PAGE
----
This is one beautiful “muslin”! Your workmanship and attention to detail really pay off. Please forgive yourself for the side seams. I don’t own one commercially produced plaid shirt where the sides match. Do you?

    Reply
    1. mportuesisf Post author

      Good point. Out of 10 store-bought plaid shirts in my closet, I found one Brooks Brothers shirt where the sides matched.

      Reply
    1. mportuesisf Post author

      Thank you! I’m really happy that I have FINALLY have a TNT pattern that I can move forward with on future projects.

      Reply
    1. mportuesisf Post author

      LOL. I stopped buying fabric from JoAnn’s when I realized it was making my projects look bad.

      Reply
  3. John Yingling

    Overall, a nice shirt! Remember a few posts ago how the collar stand just wouldn’t go together so well? Now look how good your collar stand construction has become, and you have really conquered your original fitting issues. As for the sleeve issue, remember the sleeve cap/shoulder seam is at a natural shoulder line, that your sleeve cap is fairly fitted, and your armpit is located fairly high. All this contributes to a lack of “reaching ease”. To add more of this ease you would need to create a flatter sleeve cap that has longer “tails” at the armpit to give you more width. This in turn results in more bagginess/bulk under the arms. Right now your shirt looks very well fitted for your figure and adding any more bulk under the armpits would ruin the the
    contemporary look. What does spoil the contemporary look is your oversize chest
    pocket. My last draft had a pocket at 41/2 wide by 5 long at center. Just a thought.

    Reply
    1. mportuesisf Post author

      John,

      Thanks for the feedback – that’s very helpful to me. It’s true that with this draft I did aim for a taller, fitted sleeve cap because this is a dress shirt block. Thank you for confirming that attempting to chase after mobility is only going to undo the trim, fitted look I was after.

      I’m planning to use this dress shirt block as the basis for a sport-shirt block. For the sport-shirt block I want to create a flatter sleeve cap with some more ease and width, as you point out. If you can provide suggestions, or point me at any resources for creating a sport-shirt from a dress-shirt block, please let me know!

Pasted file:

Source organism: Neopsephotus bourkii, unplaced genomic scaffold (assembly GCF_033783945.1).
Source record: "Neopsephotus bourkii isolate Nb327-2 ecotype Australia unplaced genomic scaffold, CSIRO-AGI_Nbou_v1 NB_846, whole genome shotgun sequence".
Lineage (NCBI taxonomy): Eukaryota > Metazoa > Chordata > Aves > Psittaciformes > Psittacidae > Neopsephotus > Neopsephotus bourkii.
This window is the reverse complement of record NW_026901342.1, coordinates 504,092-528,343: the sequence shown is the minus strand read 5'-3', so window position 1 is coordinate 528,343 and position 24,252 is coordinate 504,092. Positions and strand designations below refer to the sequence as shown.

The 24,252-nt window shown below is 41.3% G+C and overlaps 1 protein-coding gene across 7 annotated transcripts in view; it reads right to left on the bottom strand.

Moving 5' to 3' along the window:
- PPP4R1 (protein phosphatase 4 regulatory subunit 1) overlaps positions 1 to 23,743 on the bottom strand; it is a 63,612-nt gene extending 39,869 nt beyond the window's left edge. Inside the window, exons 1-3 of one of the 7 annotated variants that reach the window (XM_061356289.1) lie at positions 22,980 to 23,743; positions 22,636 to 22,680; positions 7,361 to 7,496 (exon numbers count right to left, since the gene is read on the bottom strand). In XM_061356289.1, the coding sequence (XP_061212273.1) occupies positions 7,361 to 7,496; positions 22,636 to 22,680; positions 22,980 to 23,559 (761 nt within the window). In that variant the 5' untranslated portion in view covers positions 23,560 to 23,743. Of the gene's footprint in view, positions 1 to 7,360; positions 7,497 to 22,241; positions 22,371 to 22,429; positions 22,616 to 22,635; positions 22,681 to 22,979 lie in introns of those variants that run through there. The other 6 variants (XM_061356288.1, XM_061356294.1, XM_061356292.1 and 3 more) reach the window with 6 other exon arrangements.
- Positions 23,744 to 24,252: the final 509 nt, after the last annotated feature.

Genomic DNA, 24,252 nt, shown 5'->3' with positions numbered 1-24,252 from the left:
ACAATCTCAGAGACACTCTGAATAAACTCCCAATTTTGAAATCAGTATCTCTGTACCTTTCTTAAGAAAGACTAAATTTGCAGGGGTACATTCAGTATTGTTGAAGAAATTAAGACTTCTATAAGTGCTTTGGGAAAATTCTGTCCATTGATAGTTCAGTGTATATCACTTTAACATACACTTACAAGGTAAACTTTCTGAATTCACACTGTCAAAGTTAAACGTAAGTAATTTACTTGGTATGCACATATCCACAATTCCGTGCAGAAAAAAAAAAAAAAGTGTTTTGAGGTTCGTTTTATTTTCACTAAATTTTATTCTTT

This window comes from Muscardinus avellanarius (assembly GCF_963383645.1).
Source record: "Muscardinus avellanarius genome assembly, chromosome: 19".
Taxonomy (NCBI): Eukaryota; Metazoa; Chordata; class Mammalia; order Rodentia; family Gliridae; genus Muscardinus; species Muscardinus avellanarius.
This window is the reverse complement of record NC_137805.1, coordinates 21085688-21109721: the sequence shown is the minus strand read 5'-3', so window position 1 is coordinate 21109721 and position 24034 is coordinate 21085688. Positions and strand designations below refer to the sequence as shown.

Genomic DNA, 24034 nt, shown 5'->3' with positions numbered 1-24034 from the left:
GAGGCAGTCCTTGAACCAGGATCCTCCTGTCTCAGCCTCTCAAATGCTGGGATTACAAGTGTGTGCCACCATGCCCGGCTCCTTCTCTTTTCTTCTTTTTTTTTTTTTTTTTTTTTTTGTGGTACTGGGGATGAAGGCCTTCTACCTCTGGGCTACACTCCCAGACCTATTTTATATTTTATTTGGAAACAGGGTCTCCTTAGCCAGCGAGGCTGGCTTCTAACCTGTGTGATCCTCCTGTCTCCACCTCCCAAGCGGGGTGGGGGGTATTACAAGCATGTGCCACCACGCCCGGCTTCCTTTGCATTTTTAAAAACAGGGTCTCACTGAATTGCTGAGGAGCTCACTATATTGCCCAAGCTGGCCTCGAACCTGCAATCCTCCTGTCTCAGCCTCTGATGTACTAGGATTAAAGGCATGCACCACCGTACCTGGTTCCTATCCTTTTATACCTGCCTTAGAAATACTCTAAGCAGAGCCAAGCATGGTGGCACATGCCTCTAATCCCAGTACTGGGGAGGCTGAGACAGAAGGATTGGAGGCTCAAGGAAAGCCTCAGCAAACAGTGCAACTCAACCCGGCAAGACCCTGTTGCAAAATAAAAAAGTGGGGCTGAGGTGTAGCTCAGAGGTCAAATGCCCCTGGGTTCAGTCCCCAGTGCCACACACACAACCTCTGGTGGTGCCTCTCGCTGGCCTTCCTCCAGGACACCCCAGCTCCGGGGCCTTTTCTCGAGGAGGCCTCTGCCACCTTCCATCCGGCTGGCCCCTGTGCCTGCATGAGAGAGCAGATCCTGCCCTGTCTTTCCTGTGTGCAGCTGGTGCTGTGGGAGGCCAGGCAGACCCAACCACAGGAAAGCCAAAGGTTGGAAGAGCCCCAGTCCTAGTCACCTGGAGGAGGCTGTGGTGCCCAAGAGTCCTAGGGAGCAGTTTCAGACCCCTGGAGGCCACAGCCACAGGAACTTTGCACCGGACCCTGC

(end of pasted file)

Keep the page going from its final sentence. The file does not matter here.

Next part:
I forgot to mention it in the article, but the chest pocket pattern piece was stolen from Thread Theory’s “Fairfield Button-Up” shirt pattern. I checked their suggested seam allowance (3/8 inch) so I’m pretty sure the pocket turned out as they drafted it. But I agree, it does seem a bit large and I’ll size it down for the next shirt that has one.

      Reply
  4. Iggy Reilly

    I admit I haven’t been following this shirt’s gestation but this is a muslin? Wow. It looks very nice, fit and construction. You appear to be a perfectionist (and I completely understand) but allow yourself some pride! Are you using collar stays?

    Reply
    1. mportuesisf Post author

      Iggy,

      Thank you for the compliment. This “muslin” is somewhere around the 9th or 10th revision since I started this pattern by tracing from an existing shirt. Okay, that just proves your assertion that I’m a perfectionist! Truth, it’s less a muslin than it is a real shirt I made from not-fancy fabric. The fancy fabric comes next.

      No collar stays here – the public-facing side of the collar is Shirt-Crisp interfacing, and the underside of the collar uses an ultralight fusible non-woven Pellon interfacing. The result is a pretty stiff collar and cuffs. Now that you mention it, the stiff interfacing might be part of the reason the roll line is a challenge.

      The front band uses the less-stiff Light-Crisp interfacing, again with an ultralight backing it on the inside.

      Reply
  5. Charlotte

    Sorry to be late, catching up on some older blog posts today. I think you’ve done a fantastic job but….and I’m surprised nobody pointed this out….this is not gingham, it is a tattersall plaid. I know it does not diminish the fact that you made a beautiful shirt, in fact, a tattersall is harder to match than a gingham. Normally a gingham, even a small one, isn’t used for men’s clothing.

    Reply
    1. mportuesisf Post author

      I stand corrected! Now you have me researching the difference between ginghams and tattersalls.

      Reply